Environmental protectors opposing the logging of pristine rainforest adjacent to Nightcap National Park resorted to a game of ‘cat and wallaby’ yesterday (Monday) to disrupt logging operations, appearing and disappearing without warning within the logging area.
Sue James, spokesperson for the Crescent Moon Protection Group, says that contrary to local media reports, no-one has so far been removed from the area by police.
Forestry Corporation contractors are currently logging the private property at Whian Whian, within a few kilometres of Protesters Falls, despite evidence of koala high-use trees in the area.
Ms James, who describes herself as ‘a concerned professional’, told Echonetdaily she had ‘a very good relationship’ with the police and that she had negotiated a 24-hour moratorium with them yesterday.
But she said relations were not so good with Forestry Corp workers, ‘who have stopped returning my calls, presumably because they’ve gone back on their word’.
‘They’ve even marked trees on neighbouring properties,’ she said.
‘All the neighbours are extremely concerned about the devastation.’
She added that some of the logging tracks had been washed out by more than 40mm of rain overnight.
Local resident, Yvonne, whose property is adjacent to the logging operations, said the loggers appeared without warning recently.
‘It’s a beautiful pristine area,’ she told Echonetdaily.
‘We’re at the head of the waterway, which is starting to get silted up with all the [logging] action up there. We all rely on that water,’ she said.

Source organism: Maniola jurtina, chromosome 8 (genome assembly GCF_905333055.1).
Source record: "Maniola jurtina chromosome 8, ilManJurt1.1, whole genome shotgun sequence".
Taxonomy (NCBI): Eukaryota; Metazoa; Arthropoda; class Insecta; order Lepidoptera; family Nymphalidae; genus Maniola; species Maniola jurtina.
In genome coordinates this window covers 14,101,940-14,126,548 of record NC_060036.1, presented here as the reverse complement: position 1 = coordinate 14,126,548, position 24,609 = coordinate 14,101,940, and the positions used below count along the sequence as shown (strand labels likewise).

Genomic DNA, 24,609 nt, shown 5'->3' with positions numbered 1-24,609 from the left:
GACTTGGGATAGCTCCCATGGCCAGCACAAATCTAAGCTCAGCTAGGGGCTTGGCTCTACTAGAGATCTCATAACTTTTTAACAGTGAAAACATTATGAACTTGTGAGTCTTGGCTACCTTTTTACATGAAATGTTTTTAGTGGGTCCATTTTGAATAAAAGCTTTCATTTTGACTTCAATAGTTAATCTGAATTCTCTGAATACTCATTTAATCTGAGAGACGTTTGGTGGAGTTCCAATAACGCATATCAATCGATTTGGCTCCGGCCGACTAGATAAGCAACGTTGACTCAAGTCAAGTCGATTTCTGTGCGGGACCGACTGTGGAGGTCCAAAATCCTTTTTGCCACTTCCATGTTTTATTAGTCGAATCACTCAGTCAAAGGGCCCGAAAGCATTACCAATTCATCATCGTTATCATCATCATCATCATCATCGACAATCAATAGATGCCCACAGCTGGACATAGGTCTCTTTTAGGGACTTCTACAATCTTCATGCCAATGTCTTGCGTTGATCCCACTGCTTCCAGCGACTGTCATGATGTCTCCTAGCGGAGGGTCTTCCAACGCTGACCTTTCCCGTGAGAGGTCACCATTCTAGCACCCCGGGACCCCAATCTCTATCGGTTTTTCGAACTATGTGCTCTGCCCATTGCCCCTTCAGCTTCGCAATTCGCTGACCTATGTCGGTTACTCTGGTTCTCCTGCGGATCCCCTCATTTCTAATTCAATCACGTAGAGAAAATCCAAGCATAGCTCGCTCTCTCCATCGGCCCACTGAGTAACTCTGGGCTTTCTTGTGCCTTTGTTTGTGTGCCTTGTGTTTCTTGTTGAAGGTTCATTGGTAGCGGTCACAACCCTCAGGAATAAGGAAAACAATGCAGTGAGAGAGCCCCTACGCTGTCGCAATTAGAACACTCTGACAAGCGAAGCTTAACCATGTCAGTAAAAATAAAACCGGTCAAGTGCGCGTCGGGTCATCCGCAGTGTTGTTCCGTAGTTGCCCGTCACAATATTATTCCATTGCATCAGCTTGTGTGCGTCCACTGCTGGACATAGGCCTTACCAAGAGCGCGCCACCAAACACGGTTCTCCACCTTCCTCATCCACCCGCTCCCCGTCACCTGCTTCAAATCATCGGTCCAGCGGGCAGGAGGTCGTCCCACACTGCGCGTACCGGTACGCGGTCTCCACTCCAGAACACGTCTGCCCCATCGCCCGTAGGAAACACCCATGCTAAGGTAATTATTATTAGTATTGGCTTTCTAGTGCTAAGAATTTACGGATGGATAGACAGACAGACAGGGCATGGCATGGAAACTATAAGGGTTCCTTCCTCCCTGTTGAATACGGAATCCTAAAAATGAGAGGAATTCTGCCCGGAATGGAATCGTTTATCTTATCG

Yvonne said she and other locals had kept their protests peaceful, legal and respectful.
‘We’ve been conducting non-violent protest, standing there and making them aware that there are koalas there, documenting it all.
‘Our action is just being there and passively pointing out that this is what’s happened.
‘We haven’t gone onto the property – we’ve been outside the property on the road. I didn’t see any evidence of anyone arrested.’
Ecologist Dailan Pugh said he had responded to the concerns from distraught locals, one of whom ‘cracked last Thursday and sat down in front of the loggers’.
‘Some locals invited a botanist and me to accompany them on an arranged site inspection on Friday. When we got there we were met by the two foresters in charge of the operation. They objected to me and the botanist going onsite. They obviously had something to hide,’ he told Echonetdaily.
‘After stuffing around for a while, we used a back road to obtain access onto the ridge adjacent to the property.
‘At that stage two locals decided to inspect the logging operation with Forestry while a group of us stayed behind. In less than an hour some of us found five high-use koala trees (with more than 20 scats beneath).
‘On private property 20m exclusion zones need to be established around high-use trees.
‘Despite a road being constructed next to one tree and marking up having been undertaken around the others, it was apparent that Forestry had not thoroughly searched any of the trees for scats.
‘In their days of supposed searching, they claim to have found only two high-use trees; we found five in less than an hour.’
Mr Pugh said his discovery represents ‘the tip of the iceberg’ and that Forestry had not bothered to survey for any of the myriad of threatened plants and animals likely to occur on the property.
‘The only other species for which a minuscule area was protected was an Albert’s Lyrebird recorded in 1995 in the adjacent national park,’ he said.
‘The problem is that while there are prescriptions that are required to be applied for a large number of threatened plants and animals on private property, there is no legal requirement to survey for them. Forestry are relying on their ignorance once again.
‘Forestry’s motto of “what you don’t see can’t hurt you” has failed this time.’
He said some locals resorted to ‘black wallabying’ to stop logging on health and safety grounds. The protesters were essentially playing hide and seek with loggers, disappearing when two police cars arrived.
‘Given that the police didn’t want to guard the logging operation, the loggers had to withdraw from the forest,’ Mr Pugh said.
Yvonne told Echonetdaily that no logging activity had so far taken place today.